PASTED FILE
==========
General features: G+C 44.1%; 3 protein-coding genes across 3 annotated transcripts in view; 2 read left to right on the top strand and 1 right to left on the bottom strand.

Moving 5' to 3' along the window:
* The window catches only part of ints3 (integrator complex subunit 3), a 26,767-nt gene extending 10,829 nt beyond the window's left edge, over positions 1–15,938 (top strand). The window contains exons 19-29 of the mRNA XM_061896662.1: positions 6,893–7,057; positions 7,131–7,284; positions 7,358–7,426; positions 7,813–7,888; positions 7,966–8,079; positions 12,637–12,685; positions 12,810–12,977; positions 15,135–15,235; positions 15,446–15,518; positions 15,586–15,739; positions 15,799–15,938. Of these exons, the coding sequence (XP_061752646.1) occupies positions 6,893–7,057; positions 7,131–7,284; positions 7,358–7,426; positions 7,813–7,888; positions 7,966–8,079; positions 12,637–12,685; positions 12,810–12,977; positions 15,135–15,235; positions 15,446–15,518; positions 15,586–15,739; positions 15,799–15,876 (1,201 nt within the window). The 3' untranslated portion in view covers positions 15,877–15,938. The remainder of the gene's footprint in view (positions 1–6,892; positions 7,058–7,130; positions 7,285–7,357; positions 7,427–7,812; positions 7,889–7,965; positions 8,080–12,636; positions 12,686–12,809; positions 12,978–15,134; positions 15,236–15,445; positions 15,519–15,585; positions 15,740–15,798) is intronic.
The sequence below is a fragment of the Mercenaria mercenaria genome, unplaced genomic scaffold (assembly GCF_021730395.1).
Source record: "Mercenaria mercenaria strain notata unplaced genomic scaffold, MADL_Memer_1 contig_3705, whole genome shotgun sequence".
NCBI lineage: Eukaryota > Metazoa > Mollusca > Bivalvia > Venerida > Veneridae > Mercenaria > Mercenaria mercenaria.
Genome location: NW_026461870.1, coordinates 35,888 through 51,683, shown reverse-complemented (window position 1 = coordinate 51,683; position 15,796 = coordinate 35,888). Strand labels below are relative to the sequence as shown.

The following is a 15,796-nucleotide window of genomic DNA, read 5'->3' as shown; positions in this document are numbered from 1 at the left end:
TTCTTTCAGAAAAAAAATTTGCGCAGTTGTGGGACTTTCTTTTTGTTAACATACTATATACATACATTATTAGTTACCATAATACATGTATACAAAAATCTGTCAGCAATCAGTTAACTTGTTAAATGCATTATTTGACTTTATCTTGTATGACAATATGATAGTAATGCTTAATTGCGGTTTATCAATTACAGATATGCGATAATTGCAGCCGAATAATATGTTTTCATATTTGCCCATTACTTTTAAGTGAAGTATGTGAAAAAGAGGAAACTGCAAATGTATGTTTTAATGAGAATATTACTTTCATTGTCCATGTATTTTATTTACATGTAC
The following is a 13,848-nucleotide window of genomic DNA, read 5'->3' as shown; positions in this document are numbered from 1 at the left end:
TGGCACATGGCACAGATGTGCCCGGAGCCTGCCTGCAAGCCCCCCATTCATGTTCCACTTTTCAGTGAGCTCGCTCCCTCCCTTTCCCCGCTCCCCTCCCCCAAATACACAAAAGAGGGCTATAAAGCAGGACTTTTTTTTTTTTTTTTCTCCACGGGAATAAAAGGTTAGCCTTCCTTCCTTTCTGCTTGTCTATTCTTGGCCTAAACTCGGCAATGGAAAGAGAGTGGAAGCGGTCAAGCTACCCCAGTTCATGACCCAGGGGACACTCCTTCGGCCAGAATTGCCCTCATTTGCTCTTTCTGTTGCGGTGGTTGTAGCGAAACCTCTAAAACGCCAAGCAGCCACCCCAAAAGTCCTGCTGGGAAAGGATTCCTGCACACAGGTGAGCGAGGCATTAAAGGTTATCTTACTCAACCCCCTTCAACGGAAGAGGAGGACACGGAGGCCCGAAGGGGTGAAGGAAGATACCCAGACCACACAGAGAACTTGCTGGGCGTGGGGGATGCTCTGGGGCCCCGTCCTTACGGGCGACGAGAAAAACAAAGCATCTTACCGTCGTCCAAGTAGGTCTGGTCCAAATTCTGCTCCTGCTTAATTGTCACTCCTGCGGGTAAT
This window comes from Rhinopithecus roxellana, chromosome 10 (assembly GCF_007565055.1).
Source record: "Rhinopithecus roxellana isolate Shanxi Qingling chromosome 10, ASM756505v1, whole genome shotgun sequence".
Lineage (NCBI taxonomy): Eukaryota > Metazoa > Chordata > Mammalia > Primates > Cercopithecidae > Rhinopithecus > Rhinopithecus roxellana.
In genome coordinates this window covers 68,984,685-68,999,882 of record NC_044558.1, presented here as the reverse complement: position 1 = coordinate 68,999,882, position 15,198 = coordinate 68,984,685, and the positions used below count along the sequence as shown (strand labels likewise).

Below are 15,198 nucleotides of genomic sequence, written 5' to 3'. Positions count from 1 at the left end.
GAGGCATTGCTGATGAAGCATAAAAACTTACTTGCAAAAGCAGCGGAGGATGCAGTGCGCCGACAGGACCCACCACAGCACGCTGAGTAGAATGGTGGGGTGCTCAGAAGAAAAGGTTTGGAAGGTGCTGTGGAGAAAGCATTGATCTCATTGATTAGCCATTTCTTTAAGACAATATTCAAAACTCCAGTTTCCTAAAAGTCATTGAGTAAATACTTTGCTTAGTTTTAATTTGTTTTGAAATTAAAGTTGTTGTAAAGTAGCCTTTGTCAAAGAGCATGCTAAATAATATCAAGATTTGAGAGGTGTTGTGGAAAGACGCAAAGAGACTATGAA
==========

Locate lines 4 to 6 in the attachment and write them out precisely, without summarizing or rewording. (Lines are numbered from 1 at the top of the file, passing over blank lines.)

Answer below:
The sequence below is a fragment of the Mercenaria mercenaria genome, unplaced genomic scaffold (assembly GCF_021730395.1).
Source record: "Mercenaria mercenaria strain notata unplaced genomic scaffold, MADL_Memer_1 contig_3705, whole genome shotgun sequence".
NCBI lineage: Eukaryota > Metazoa > Mollusca > Bivalvia > Venerida > Veneridae > Mercenaria > Mercenaria mercenaria.